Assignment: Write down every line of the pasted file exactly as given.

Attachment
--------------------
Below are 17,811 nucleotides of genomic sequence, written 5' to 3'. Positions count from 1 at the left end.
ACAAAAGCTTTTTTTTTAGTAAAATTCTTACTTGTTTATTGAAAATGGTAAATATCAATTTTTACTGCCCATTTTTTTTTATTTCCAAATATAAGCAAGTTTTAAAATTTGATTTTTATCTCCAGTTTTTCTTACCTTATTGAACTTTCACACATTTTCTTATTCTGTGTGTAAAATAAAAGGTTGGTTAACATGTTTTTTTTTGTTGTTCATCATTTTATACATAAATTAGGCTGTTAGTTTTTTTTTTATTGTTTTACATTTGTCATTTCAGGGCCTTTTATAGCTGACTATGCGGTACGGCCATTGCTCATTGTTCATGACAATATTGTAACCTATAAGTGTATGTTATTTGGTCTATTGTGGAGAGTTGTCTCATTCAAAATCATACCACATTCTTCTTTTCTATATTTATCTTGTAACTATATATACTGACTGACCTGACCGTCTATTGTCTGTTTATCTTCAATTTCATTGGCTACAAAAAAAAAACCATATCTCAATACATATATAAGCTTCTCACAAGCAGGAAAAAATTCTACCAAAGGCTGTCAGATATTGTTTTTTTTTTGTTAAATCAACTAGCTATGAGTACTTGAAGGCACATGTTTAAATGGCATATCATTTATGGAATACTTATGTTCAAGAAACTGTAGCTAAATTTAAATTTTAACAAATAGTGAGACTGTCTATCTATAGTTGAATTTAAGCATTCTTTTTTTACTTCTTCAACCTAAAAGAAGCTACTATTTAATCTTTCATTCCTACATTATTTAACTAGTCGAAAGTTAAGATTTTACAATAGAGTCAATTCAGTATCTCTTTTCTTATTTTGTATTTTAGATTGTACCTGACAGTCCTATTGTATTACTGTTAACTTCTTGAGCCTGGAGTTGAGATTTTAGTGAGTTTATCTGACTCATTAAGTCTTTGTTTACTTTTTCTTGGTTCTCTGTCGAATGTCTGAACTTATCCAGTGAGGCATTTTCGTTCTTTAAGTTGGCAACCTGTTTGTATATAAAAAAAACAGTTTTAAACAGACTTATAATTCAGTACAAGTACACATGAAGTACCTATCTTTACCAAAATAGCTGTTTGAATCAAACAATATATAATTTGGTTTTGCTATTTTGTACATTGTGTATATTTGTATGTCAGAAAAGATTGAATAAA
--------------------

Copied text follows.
Below are 17,811 nucleotides of genomic sequence, written 5' to 3'. Positions count from 1 at the left end.
ACAAAAGCTTTTTTTTTAGTAAAATTCTTACTTGTTTATTGAAAATGGTAAATATCAATTTTTACTGCCCATTTTTTTTTATTTCCAAATATAAGCAAGTTTTAAAATTTGATTTTTATCTCCAGTTTTTCTTACCTTATTGAACTTTCACACATTTTCTTATTCTGTGTGTAAAATAAAAGGTTGGTTAACATGTTTTTTTTTGTTGTTCATCATTTTATACATAAATTAGGCTGTTAGTTTTTTTTTTATTGTTTTACATTTGTCATTTCAGGGCCTTTTATAGCTGACTATGCGGTACGGCCATTGCTCATTGTTCATGACAATATTGTAACCTATAAGTGTATGTTATTTGGTCTATTGTGGAGAGTTGTCTCATTCAAAATCATACCACATTCTTCTTTTCTATATTTATCTTGTAACTATATATACTGACTGACCTGACCGTCTATTGTCTGTTTATCTTCAATTTCATTGGCTACAAAAAAAAAACCATATCTCAATACATATATAAGCTTCTCACAAGCAGGAAAAAATTCTACCAAAGGCTGTCAGATATTGTTTTTTTTTTGTTAAATCAACTAGCTATGAGTACTTGAAGGCACATGTTTAAATGGCATATCATTTATGGAATACTTATGTTCAAGAAACTGTAGCTAAATTTAAATTTTAACAAATAGTGAGACTGTCTATCTATAGTTGAATTTAAGCATTCTTTTTTTACTTCTTCAACCTAAAAGAAGCTACTATTTAATCTTTCATTCCTACATTATTTAACTAGTCGAAAGTTAAGATTTTACAATAGAGTCAATTCAGTATCTCTTTTCTTATTTTGTATTTTAGATTGTACCTGACAGTCCTATTGTATTACTGTTAACTTCTTGAGCCTGGAGTTGAGATTTTAGTGAGTTTATCTGACTCATTAAGTCTTTGTTTACTTTTTCTTGGTTCTCTGTCGAATGTCTGAACTTATCCAGTGAGGCATTTTCGTTCTTTAAGTTGGCAACCTGTTTGTATATAAAAAAAACAGTTTTAAACAGACTTATAATTCAGTACAAGTACACATGAAGTACCTATCTTTACCAAAATAGCTGTTTGAATCAAACAATATATAATTTGGTTTTGCTATTTTGTACATTGTGTATATTTGTATGTCAGAAAAGATTGAATAAA